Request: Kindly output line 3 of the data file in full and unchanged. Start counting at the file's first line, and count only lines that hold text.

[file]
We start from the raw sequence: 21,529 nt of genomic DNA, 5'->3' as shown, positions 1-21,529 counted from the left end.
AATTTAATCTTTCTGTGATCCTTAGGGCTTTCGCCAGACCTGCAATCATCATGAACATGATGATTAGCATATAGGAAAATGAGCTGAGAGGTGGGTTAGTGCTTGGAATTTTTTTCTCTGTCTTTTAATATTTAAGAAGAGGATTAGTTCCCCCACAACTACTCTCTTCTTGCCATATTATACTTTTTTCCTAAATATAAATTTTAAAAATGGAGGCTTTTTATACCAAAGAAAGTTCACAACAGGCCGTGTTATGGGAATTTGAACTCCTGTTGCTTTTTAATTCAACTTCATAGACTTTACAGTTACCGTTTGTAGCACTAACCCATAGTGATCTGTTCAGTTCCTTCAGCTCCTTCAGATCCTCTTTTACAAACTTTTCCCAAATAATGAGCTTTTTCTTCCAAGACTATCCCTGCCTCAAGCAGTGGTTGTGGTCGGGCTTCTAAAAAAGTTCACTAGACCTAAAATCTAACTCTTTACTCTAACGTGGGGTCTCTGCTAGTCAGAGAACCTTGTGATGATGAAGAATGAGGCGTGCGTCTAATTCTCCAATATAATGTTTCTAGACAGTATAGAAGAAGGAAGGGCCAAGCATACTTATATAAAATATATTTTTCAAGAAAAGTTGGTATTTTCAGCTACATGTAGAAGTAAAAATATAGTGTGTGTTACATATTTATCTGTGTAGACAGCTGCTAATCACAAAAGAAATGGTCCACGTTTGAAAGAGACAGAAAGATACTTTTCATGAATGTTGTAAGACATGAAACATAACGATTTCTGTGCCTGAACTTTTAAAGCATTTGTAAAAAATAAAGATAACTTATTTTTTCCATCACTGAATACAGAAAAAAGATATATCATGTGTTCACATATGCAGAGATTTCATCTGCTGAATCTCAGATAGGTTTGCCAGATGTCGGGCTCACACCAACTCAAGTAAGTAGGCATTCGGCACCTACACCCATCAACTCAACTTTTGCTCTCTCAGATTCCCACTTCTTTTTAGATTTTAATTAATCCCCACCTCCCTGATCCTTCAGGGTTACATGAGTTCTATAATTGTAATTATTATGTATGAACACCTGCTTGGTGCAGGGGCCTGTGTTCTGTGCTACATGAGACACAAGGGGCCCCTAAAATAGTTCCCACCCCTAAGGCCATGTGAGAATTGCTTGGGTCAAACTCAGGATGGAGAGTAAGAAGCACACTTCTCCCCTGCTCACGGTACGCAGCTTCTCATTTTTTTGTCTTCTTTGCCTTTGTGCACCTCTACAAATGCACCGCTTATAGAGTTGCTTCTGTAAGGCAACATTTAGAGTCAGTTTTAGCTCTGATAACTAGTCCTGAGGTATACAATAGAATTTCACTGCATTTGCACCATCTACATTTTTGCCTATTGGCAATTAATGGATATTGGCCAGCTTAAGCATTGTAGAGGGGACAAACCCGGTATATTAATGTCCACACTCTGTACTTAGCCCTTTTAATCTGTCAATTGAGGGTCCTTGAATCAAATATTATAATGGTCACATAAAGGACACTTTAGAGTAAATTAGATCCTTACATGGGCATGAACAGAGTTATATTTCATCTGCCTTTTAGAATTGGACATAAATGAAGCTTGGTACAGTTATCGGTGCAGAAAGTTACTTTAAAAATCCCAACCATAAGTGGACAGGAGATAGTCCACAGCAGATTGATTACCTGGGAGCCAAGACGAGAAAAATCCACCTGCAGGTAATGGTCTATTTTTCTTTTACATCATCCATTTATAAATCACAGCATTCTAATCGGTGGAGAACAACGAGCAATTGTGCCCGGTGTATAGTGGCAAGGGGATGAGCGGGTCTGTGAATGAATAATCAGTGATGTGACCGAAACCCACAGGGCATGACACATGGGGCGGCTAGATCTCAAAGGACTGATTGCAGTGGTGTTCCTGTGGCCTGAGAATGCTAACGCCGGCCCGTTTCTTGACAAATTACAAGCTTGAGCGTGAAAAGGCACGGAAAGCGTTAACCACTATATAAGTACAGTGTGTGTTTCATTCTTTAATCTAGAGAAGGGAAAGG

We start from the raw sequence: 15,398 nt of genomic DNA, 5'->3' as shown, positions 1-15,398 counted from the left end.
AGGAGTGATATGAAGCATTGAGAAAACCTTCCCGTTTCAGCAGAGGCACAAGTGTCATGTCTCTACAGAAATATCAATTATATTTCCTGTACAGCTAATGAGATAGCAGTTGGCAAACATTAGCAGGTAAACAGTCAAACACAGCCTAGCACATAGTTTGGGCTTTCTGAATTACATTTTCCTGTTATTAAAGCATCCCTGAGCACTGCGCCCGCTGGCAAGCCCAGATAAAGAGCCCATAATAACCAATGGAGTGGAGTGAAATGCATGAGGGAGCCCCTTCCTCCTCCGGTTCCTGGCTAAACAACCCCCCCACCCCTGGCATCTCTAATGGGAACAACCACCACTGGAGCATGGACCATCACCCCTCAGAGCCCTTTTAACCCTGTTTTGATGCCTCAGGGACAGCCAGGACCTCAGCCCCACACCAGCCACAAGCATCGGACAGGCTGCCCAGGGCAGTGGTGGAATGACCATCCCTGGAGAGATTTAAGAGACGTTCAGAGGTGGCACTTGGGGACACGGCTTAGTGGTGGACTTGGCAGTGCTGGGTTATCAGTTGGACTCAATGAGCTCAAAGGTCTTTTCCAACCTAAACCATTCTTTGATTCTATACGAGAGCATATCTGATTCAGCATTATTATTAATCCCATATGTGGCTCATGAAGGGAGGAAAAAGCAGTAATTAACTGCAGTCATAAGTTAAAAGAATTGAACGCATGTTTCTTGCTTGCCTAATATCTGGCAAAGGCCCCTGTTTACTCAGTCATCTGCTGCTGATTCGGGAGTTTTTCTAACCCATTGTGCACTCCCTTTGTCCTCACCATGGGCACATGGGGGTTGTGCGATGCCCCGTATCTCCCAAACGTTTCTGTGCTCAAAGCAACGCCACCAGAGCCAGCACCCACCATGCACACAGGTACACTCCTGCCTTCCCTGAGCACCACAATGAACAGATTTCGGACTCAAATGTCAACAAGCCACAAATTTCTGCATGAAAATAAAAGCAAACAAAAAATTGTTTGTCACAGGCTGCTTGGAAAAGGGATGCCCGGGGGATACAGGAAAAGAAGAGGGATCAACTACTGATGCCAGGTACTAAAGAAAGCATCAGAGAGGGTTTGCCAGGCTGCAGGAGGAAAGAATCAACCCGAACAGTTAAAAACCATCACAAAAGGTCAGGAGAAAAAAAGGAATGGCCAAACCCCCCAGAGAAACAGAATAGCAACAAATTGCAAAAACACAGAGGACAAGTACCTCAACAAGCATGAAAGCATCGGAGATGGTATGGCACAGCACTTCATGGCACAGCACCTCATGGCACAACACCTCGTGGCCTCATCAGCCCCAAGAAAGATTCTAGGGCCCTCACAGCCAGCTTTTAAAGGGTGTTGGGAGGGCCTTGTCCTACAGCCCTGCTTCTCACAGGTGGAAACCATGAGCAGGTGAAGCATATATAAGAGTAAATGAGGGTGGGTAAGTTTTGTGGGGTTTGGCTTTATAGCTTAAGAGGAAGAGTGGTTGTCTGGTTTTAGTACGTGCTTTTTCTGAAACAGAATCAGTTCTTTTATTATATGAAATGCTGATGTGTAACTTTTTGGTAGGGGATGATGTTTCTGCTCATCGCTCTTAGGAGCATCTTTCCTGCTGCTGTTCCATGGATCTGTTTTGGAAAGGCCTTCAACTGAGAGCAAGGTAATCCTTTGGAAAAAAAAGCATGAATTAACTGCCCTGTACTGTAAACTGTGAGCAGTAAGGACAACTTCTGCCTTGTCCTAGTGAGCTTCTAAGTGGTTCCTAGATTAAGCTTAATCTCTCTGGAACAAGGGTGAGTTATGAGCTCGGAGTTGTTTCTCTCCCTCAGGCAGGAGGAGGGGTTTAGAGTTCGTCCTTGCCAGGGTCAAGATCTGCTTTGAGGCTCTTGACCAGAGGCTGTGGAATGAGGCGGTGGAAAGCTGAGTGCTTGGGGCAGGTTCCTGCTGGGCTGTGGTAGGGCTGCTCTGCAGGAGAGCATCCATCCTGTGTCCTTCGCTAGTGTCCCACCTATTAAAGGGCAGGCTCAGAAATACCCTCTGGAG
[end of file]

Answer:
We start from the raw sequence: 15,398 nt of genomic DNA, 5'->3' as shown, positions 1-15,398 counted from the left end.